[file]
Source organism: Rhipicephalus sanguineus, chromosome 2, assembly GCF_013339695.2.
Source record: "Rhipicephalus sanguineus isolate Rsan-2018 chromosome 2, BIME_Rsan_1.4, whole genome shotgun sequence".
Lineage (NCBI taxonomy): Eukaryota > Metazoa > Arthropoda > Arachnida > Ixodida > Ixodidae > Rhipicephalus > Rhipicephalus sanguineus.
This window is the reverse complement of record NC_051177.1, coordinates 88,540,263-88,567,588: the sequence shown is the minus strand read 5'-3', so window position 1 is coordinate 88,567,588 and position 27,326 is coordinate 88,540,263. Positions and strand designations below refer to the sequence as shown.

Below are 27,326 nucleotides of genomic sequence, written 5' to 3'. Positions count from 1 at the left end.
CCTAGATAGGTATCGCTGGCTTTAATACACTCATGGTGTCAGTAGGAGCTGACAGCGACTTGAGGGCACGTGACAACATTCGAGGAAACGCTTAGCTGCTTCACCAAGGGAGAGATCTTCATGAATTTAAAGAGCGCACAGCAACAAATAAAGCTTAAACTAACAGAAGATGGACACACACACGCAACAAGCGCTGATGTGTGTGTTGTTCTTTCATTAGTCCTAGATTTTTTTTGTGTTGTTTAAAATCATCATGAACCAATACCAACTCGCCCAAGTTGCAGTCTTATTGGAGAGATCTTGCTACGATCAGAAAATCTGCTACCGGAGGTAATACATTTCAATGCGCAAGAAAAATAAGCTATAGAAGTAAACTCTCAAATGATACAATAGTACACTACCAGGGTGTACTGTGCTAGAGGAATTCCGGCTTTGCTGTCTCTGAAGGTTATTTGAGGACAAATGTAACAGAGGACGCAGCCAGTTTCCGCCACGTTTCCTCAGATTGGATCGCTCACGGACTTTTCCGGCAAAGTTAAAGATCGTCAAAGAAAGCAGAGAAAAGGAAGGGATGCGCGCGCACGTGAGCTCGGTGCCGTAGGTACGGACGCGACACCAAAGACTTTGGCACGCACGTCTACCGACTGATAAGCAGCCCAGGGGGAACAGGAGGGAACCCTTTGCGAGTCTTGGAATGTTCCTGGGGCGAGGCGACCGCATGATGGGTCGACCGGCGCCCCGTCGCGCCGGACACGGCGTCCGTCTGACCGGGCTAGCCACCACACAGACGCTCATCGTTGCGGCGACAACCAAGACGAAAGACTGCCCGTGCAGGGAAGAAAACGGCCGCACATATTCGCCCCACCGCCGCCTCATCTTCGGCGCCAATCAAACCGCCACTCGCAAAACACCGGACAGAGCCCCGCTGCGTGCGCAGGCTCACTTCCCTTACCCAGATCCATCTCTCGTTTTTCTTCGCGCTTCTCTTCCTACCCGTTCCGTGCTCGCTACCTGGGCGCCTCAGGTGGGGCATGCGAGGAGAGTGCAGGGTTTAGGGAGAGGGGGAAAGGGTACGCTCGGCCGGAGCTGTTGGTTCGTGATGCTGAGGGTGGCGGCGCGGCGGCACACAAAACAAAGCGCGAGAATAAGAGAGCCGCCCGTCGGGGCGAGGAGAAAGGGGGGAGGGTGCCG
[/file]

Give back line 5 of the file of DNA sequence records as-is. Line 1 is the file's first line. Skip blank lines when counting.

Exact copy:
Below are 27,326 nucleotides of genomic sequence, written 5' to 3'. Positions count from 1 at the left end.